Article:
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* AntiHero: Deconstructed with Creedmoore. Lowry cynically notes that he seems to want to be admired both for his [[NobleDemon virtue]] and for his [[EvilIsCool wickedness]], but most of all for how romantically conflicted he is between the two.


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* ByronicHero: Deconstructed with Creedmoore. Lowry cynically notes that he seems to [[SlaveToPR want to be admired]] both for his [[NobleDemon virtue]] and for his [[EvilIsCool wickedness]], but most of all for how romantically conflicted he is between the two.


* HopelessWar: The Line always wins and the Gun always loses. Subverted in that it's strongly hinted that that's exactly how the Gun likes it - it's the embodiment of lost causes and doomed last stands, so winning would be against everything it stands for. It also helps that the Gun [[AsLongAsThereIsEvil can't be permanently defeated]] any more than the Line can, making their feud both a HopelessWar for the Gun and a ForeverWar for them both.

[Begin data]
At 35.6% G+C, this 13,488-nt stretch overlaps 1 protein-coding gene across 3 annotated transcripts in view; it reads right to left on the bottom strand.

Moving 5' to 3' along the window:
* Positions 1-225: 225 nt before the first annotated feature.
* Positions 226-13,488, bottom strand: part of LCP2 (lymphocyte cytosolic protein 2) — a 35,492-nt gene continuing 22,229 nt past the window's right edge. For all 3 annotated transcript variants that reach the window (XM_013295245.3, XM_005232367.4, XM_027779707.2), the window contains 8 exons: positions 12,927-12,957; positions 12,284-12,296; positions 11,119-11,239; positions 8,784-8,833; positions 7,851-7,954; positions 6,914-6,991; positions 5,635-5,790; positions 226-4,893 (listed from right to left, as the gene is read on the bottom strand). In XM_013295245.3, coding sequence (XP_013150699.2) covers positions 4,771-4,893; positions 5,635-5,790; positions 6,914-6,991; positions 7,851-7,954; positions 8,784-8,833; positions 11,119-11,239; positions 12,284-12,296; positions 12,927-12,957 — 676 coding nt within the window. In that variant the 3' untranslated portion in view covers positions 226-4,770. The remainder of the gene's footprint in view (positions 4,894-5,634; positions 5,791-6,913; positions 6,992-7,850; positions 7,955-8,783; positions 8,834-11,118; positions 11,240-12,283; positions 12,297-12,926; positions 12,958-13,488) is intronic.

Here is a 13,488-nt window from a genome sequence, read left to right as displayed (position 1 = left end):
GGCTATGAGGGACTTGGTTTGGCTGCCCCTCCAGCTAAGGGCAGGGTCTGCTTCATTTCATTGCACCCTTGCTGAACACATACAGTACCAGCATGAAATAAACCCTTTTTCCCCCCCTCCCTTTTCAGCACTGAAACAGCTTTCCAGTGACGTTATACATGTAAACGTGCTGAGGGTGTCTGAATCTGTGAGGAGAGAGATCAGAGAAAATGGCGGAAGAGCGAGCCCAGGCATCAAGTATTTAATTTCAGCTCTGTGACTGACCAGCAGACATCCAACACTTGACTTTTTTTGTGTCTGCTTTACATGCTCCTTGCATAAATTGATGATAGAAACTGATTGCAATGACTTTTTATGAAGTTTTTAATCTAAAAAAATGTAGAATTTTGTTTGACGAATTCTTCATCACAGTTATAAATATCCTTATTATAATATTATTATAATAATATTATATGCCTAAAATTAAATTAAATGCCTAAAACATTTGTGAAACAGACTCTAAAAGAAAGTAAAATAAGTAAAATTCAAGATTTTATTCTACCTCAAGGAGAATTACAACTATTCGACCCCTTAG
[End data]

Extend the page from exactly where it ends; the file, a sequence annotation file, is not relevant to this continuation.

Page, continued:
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* HopelessWar: The Line always wins and the Gun always loses. Subverted in that it's It's strongly hinted that that's exactly how the Gun likes it - it's the embodiment of lost causes and doomed last stands, so winning would be against everything it stands for. It also helps that the Gun [[AsLongAsThereIsEvil can't be permanently defeated]] any more than the Line can, making their feud both a HopelessWar for the Gun and a ForeverWar for them both.

Added DiffLines:

* HopelessWar: The Line always wins and the Gun always loses. Subverted in that it's strongly hinted that that's exactly how the Gun likes it - it's the embodiment of lost causes and doomed last stands, so winning would be against everything it stands for. It also helps that the Gun [[AsLongAsThereIsEvil can't be permanently defeated]] any more than the Line can, making their feud both a HopelessWar for the Gun and a ForeverWar for them both.